Legal Obstacles You May Face When Purchasing A Home

All properties have a past. When you are considering purchasing a property, you may discover that it has title issues that were not resolved before the house was put up for sale. For this reason, it's a good idea to work with a real estate attorney whenever you purchase a property. 

There Might Be Title Issues

Before you close on a house, you'll need to perform a title search and purchase title insurance. A title search can be handled by a title company or could be handled by a real estate attorney. An attorney can also help with purchasing agreements, mortgage documents, and transfer documents. 

The Property Might Have a Lien

Make sure there are no liens against the property. One of the most common types of liens is a mechanic's lean. A contractor might have performed work on the house and the homeowner may still owe money to the contractor. In some states, it's required by law for the mechanic's lien to be acted upon. There may also be unknown liens to banks or other financing institutions. Even when it is not your debt, a lien may be placed on your property for unpaid debt.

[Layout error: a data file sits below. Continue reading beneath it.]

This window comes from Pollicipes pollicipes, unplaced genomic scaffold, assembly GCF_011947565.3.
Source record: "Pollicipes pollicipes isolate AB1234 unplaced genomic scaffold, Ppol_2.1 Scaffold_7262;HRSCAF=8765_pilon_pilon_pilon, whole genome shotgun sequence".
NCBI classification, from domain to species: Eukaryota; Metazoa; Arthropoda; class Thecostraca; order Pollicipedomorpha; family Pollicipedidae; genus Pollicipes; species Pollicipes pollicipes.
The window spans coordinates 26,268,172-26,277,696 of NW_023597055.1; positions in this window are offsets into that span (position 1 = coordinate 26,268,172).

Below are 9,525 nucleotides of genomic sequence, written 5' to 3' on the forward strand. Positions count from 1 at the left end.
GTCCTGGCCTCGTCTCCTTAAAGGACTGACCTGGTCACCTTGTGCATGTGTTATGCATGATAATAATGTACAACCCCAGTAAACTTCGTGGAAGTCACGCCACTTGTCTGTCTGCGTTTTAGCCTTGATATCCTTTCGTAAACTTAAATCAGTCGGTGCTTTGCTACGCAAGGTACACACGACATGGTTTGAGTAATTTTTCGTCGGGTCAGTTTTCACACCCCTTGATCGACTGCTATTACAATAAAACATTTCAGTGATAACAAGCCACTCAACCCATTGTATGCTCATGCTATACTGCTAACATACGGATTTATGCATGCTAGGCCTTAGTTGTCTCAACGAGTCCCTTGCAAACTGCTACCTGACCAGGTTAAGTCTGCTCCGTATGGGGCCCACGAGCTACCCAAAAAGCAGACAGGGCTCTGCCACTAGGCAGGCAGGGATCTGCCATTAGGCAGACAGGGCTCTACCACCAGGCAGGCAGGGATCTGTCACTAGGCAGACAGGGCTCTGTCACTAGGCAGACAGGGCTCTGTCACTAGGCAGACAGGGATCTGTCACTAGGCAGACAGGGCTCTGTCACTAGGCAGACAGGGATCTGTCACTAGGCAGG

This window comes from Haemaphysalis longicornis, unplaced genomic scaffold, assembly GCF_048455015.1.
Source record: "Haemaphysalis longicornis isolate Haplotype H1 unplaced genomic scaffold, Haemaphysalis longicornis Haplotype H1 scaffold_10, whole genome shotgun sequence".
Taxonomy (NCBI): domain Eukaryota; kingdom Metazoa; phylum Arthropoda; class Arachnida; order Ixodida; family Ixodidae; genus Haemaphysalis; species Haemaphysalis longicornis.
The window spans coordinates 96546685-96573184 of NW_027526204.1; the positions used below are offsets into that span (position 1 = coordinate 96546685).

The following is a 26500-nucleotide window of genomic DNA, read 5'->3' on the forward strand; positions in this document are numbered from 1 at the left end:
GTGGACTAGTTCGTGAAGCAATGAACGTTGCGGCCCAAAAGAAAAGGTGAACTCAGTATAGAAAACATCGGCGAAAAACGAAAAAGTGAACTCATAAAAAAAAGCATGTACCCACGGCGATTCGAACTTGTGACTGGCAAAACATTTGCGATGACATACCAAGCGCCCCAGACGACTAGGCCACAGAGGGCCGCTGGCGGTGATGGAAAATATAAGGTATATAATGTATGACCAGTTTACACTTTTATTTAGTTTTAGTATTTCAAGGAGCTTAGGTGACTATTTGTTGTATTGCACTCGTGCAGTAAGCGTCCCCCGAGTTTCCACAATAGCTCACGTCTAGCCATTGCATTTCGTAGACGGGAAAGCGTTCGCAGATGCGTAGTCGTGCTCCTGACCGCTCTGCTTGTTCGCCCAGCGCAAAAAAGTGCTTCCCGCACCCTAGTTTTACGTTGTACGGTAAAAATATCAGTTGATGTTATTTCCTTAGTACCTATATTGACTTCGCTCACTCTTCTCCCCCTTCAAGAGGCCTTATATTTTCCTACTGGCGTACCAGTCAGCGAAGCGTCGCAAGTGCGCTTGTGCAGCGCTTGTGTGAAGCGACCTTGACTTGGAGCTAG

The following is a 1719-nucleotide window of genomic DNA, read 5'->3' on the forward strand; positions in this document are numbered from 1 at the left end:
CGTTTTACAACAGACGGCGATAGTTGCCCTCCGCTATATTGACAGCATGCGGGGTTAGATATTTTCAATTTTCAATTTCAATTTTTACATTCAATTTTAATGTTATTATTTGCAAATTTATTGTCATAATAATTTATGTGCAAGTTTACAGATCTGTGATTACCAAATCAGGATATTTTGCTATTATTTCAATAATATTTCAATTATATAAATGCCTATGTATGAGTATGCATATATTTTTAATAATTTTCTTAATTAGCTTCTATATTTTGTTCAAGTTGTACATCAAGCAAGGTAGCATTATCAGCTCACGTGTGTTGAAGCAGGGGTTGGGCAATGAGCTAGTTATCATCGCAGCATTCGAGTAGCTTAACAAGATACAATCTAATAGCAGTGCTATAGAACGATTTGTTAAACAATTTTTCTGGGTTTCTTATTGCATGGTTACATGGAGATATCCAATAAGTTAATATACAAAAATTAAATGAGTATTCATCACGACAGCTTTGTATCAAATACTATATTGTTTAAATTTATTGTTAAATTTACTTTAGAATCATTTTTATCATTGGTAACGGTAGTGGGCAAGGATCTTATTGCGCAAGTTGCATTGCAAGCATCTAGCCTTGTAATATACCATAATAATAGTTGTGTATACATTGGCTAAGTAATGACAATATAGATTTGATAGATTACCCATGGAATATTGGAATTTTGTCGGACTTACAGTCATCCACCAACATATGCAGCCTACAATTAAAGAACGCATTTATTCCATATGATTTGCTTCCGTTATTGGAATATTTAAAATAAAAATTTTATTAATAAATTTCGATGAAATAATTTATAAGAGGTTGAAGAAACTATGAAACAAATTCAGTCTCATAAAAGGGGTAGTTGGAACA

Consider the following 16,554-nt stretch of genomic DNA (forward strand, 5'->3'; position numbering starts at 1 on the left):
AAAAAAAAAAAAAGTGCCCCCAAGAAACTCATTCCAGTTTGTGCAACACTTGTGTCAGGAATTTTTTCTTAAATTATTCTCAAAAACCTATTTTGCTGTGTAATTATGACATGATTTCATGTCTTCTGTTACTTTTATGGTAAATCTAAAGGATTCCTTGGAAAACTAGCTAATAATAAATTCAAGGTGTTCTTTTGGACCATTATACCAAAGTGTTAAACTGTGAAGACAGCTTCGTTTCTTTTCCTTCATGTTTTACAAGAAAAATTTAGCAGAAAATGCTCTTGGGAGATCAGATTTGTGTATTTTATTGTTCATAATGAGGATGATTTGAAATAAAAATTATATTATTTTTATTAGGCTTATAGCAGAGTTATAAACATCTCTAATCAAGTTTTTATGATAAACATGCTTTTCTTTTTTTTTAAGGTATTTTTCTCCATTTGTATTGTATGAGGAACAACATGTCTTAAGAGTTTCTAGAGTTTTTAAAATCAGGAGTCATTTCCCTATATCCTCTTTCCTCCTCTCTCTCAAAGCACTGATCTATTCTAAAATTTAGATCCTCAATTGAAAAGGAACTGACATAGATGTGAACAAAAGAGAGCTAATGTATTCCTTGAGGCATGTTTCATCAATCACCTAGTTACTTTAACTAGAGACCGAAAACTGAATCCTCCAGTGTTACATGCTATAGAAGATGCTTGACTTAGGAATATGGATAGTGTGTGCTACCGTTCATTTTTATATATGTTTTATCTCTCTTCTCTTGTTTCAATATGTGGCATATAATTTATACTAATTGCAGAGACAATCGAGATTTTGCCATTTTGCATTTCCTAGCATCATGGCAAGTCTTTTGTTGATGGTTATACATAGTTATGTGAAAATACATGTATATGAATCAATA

The Public Records Might Contain Errors

In some cases, there is an error in the public records. This can be an expensive problem that can take a while to resolve. A sizable portion of real estate purchases requires substantial work for the transaction to successfully go through. 

The Seller Might Not Have Rights to the Property

Sometimes, the deed was made by someone who is not allowed to have ownership of the property, such as a minor. In other cases, documents may have been forged and the individual selling the property does not actually own it. The forgery might affect your right to the property. This can affect ownership and you may need to consult with a real estate attorney to sort out the problem.

There May Be Restrictions On How You May Use Your Property

You may not have as much control over this particular property as you think. For instance, there might be an easement that allows businesses or the government to use your property in a particular way. This may prevent you from making decisions you had intended to make. There might also be a boundary dispute with other neighbors and you may discover that your property is smaller than you had intended. However, when you work with the right team of professionals, you'll be informed about the property you are purchasing.